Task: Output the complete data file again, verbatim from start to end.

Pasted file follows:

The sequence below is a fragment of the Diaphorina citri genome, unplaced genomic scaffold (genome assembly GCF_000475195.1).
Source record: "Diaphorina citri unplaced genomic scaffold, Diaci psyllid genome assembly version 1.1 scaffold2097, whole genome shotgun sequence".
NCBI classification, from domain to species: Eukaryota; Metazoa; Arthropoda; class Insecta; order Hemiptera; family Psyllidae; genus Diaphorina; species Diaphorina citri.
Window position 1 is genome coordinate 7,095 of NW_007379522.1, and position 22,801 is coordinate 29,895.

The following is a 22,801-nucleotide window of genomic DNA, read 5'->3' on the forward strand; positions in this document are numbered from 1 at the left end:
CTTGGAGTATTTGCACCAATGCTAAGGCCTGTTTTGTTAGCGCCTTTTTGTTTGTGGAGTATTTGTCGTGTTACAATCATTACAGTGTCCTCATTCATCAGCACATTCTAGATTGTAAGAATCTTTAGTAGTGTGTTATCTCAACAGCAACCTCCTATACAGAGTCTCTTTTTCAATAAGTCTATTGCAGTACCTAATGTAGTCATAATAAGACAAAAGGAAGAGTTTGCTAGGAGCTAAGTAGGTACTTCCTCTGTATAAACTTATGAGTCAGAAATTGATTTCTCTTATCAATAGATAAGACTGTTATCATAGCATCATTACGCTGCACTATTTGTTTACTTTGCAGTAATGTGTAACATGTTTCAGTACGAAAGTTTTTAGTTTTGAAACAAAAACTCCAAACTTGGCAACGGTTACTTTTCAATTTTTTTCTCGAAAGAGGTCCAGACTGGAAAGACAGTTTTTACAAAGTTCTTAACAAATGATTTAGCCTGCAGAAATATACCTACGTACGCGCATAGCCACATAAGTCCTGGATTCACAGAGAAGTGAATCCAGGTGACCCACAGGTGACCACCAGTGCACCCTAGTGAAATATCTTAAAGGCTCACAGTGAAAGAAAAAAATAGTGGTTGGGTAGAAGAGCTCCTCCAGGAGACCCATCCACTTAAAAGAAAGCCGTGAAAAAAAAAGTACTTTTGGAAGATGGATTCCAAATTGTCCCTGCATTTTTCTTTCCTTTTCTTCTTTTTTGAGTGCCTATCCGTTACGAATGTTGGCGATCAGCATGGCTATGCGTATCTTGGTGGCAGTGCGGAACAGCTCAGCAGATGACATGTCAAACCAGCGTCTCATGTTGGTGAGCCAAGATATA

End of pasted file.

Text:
The sequence below is a fragment of the Diaphorina citri genome, unplaced genomic scaffold (genome assembly GCF_000475195.1).
Source record: "Diaphorina citri unplaced genomic scaffold, Diaci psyllid genome assembly version 1.1 scaffold2097, whole genome shotgun sequence".
NCBI classification, from domain to species: Eukaryota; Metazoa; Arthropoda; class Insecta; order Hemiptera; family Psyllidae; genus Diaphorina; species Diaphorina citri.
Window position 1 is genome coordinate 7,095 of NW_007379522.1, and position 22,801 is coordinate 29,895.

The following is a 22,801-nucleotide window of genomic DNA, read 5'->3' on the forward strand; positions in this document are numbered from 1 at the left end:
CTTGGAGTATTTGCACCAATGCTAAGGCCTGTTTTGTTAGCGCCTTTTTGTTTGTGGAGTATTTGTCGTGTTACAATCATTACAGTGTCCTCATTCATCAGCACATTCTAGATTGTAAGAATCTTTAGTAGTGTGTTATCTCAACAGCAACCTCCTATACAGAGTCTCTTTTTCAATAAGTCTATTGCAGTACCTAATGTAGTCATAATAAGACAAAAGGAAGAGTTTGCTAGGAGCTAAGTAGGTACTTCCTCTGTATAAACTTATGAGTCAGAAATTGATTTCTCTTATCAATAGATAAGACTGTTATCATAGCATCATTACGCTGCACTATTTGTTTACTTTGCAGTAATGTGTAACATGTTTCAGTACGAAAGTTTTTAGTTTTGAAACAAAAACTCCAAACTTGGCAACGGTTACTTTTCAATTTTTTTCTCGAAAGAGGTCCAGACTGGAAAGACAGTTTTTACAAAGTTCTTAACAAATGATTTAGCCTGCAGAAATATACCTACGTACGCGCATAGCCACATAAGTCCTGGATTCACAGAGAAGTGAATCCAGGTGACCCACAGGTGACCACCAGTGCACCCTAGTGAAATATCTTAAAGGCTCACAGTGAAAGAAAAAAATAGTGGTTGGGTAGAAGAGCTCCTCCAGGAGACCCATCCACTTAAAAGAAAGCCGTGAAAAAAAAAGTACTTTTGGAAGATGGATTCCAAATTGTCCCTGCATTTTTCTTTCCTTTTCTTCTTTTTTGAGTGCCTATCCGTTACGAATGTTGGCGATCAGCATGGCTATGCGTATCTTGGTGGCAGTGCGGAACAGCTCAGCAGATGACATGTCAAACCAGCGTCTCATGTTGGTGAGCCAAGATATA